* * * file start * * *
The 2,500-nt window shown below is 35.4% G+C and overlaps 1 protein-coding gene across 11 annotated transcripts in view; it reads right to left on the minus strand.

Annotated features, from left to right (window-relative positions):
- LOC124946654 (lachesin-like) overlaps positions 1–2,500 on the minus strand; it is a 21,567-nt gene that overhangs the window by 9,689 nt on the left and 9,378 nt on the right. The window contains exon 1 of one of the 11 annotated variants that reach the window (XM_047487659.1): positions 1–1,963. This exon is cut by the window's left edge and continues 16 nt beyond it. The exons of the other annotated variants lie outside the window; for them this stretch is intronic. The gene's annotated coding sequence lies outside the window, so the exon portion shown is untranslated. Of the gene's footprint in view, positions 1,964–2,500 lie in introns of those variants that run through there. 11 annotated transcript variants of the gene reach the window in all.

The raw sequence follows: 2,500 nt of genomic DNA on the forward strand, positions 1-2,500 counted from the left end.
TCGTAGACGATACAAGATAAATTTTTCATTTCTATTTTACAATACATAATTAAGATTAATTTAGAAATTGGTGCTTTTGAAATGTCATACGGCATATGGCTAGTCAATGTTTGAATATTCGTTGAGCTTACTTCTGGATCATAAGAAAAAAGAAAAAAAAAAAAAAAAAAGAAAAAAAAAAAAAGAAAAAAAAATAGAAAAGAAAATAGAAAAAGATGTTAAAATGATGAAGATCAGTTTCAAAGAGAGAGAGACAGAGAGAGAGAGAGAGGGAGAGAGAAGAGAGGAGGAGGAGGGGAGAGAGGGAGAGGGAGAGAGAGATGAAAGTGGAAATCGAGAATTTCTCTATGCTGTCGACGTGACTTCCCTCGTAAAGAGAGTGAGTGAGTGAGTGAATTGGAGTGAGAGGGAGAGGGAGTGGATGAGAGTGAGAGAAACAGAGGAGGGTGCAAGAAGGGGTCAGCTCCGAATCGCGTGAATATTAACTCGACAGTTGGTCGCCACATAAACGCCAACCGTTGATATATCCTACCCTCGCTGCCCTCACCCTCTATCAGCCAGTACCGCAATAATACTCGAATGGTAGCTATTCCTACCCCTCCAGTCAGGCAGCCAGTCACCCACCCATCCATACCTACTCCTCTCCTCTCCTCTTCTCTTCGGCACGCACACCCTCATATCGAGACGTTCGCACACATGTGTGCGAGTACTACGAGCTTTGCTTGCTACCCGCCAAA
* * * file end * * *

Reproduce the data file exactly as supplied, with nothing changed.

The 2,500-nt window shown below is 35.4% G+C and overlaps 1 protein-coding gene across 11 annotated transcripts in view; it reads right to left on the minus strand.

Annotated features, from left to right (window-relative positions):
- LOC124946654 (lachesin-like) overlaps positions 1–2,500 on the minus strand; it is a 21,567-nt gene that overhangs the window by 9,689 nt on the left and 9,378 nt on the right. The window contains exon 1 of one of the 11 annotated variants that reach the window (XM_047487659.1): positions 1–1,963. This exon is cut by the window's left edge and continues 16 nt beyond it. The exons of the other annotated variants lie outside the window; for them this stretch is intronic. The gene's annotated coding sequence lies outside the window, so the exon portion shown is untranslated. Of the gene's footprint in view, positions 1,964–2,500 lie in introns of those variants that run through there. 11 annotated transcript variants of the gene reach the window in all.

The raw sequence follows: 2,500 nt of genomic DNA on the forward strand, positions 1-2,500 counted from the left end.
TCGTAGACGATACAAGATAAATTTTTCATTTCTATTTTACAATACATAATTAAGATTAATTTAGAAATTGGTGCTTTTGAAATGTCATACGGCATATGGCTAGTCAATGTTTGAATATTCGTTGAGCTTACTTCTGGATCATAAGAAAAAAGAAAAAAAAAAAAAAAAAAGAAAAAAAAAAAAAGAAAAAAAAATAGAAAAGAAAATAGAAAAAGATGTTAAAATGATGAAGATCAGTTTCAAAGAGAGAGAGACAGAGAGAGAGAGAGAGGGAGAGAGAAGAGAGGAGGAGGAGGGGAGAGAGGGAGAGGGAGAGAGAGATGAAAGTGGAAATCGAGAATTTCTCTATGCTGTCGACGTGACTTCCCTCGTAAAGAGAGTGAGTGAGTGAGTGAATTGGAGTGAGAGGGAGAGGGAGTGGATGAGAGTGAGAGAAACAGAGGAGGGTGCAAGAAGGGGTCAGCTCCGAATCGCGTGAATATTAACTCGACAGTTGGTCGCCACATAAACGCCAACCGTTGATATATCCTACCCTCGCTGCCCTCACCCTCTATCAGCCAGTACCGCAATAATACTCGAATGGTAGCTATTCCTACCCCTCCAGTCAGGCAGCCAGTCACCCACCCATCCATACCTACTCCTCTCCTCTCCTCTTCTCTTCGGCACGCACACCCTCATATCGAGACGTTCGCACACATGTGTGCGAGTACTACGAGCTTTGCTTGCTACCCGCCAAA